After more than 200 students, faculty members, and staff from Ursinus College in Collegeville, Pa. fell ill with an unknown gastrointestinal illness, health officials have confirmed the cause of the illness is norovirus. The first student to report symptoms was seen by the campus’ Wellness Center on February 9. One week later, the Montgomery County Health Department has confirmed the highly contagious virus was the source of the outbreak.

“This has been a difficult time for students and their families,” said Ursinus College President Brock Blomberg in a statement. “The safety and wellbeing of our students remains our top priority. We are committed to maintaining regular communication with the community and making students aware of all the medical care resources available to them. We are grateful for the outpouring of support we’ve received from the surrounding community and beyond during this challenging time.”

A total of 22 students were hospitalized as a result of the outbreak and the school was forced to close its dining hall for a short time last Tuesday after initial reports of vomiting, diarrhea, and gastrointestinal pain came to light. Classes were also cancelled on Thursday and Friday in addition to all weekend activities. All events and classes resumed Monday morning.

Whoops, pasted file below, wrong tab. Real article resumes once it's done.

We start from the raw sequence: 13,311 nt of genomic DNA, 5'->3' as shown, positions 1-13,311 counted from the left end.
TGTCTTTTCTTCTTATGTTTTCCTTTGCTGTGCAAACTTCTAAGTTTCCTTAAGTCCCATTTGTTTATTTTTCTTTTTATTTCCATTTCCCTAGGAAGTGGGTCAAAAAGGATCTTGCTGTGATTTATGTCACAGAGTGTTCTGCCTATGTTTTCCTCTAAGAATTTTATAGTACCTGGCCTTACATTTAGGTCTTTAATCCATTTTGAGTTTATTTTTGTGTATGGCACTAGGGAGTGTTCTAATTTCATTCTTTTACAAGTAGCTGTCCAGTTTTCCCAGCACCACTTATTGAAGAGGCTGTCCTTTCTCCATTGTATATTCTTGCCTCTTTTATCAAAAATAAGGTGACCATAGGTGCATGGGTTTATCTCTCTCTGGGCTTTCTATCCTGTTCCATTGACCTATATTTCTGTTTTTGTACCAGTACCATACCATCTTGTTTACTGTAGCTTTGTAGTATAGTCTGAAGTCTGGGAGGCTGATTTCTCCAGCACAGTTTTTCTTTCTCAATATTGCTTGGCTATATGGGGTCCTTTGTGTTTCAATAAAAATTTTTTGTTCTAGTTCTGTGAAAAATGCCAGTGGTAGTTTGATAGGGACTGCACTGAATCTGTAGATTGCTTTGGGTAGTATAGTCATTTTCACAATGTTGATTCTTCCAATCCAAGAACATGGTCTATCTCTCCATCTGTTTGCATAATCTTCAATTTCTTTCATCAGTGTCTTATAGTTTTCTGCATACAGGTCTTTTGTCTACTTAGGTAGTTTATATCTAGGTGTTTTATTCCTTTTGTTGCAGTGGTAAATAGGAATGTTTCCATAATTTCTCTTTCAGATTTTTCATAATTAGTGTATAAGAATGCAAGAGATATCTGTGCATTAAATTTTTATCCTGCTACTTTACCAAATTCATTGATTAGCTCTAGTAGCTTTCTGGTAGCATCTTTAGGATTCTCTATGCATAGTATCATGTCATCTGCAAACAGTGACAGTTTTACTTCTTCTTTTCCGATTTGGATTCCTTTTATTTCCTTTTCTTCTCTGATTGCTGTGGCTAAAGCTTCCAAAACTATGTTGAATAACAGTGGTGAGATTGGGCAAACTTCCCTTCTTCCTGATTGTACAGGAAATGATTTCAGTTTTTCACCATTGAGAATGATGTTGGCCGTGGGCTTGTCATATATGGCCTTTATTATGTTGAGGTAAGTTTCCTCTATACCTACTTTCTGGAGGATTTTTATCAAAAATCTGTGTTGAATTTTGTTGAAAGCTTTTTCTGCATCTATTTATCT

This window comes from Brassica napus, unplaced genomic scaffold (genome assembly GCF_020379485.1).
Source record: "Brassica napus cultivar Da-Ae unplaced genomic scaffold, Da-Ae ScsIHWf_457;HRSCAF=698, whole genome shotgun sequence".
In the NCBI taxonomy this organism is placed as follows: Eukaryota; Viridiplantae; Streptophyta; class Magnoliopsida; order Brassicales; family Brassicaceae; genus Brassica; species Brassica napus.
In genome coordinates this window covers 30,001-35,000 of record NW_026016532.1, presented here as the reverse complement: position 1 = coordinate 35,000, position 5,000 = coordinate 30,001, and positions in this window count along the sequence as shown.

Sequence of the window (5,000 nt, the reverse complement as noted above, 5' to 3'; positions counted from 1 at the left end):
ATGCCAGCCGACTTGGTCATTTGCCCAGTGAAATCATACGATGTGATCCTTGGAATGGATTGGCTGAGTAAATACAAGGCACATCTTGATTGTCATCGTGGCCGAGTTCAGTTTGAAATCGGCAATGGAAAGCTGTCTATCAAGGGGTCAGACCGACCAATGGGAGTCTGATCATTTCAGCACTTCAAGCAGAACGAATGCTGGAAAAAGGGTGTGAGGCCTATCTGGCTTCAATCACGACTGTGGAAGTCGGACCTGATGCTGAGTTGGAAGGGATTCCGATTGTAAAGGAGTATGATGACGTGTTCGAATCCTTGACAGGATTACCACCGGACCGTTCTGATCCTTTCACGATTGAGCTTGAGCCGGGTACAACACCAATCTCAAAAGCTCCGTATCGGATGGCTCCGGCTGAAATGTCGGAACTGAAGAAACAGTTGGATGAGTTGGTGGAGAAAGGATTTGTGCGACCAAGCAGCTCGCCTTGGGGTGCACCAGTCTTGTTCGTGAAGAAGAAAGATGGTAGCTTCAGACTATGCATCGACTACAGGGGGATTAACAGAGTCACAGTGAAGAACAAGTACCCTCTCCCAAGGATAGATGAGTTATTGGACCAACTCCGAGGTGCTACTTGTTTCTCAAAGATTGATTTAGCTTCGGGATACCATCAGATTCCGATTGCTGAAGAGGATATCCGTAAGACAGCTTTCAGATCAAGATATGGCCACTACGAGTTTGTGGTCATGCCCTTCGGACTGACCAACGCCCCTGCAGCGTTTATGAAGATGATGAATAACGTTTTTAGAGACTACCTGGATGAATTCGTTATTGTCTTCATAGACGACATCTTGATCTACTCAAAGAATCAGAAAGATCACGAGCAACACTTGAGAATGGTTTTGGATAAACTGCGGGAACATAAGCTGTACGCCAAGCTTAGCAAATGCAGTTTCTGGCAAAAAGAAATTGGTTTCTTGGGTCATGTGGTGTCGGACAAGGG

“Members of the campus community who develop symptoms should continue to contact the Wellness Center,” said Ursinus College Medical Director Dr. Paul Doghramji. “Anyone who has been ill should follow CDC Guidelines to prevent the virus from spreading. This includes practicing good hygiene, avoiding well people for a few days, and cleaning clothes, linens, and contaminated surfaces.”

Although the number of students, faculty members, and staff reporting symptoms has decreased significantly since last Tuesday, the college announced that it has hired on additional custodial staff and will continue “aggressive cleaning, sanitizing and disinfecting efforts.” The college is also working with Jefferson University Hospital to offer all students free “video visits” with a Jefferson doctor up until February 29.

“At this time, the Health Department believes that Ursinus College administration and its staff have done everything they can do in terms of focusing on monitoring illness, promoting hand hygiene, conducting environmental disinfection and excluding ill food workers,” said Julie Paoline, division director of Communicable Disease Control, Montgomery County Health Department. “There are no additional recommendations from the Department at this time. This will need to run its course.”

In the wake of the incident, Montgomery County Health Department conducted an investigation into the school’s dining hall services on February 10. A report published online revealed multiple health code violations, including open pesticides near food, dead bugs, and unsanitary hand washing practices. A follow up investigation conducted the following day revealed no lingering violations.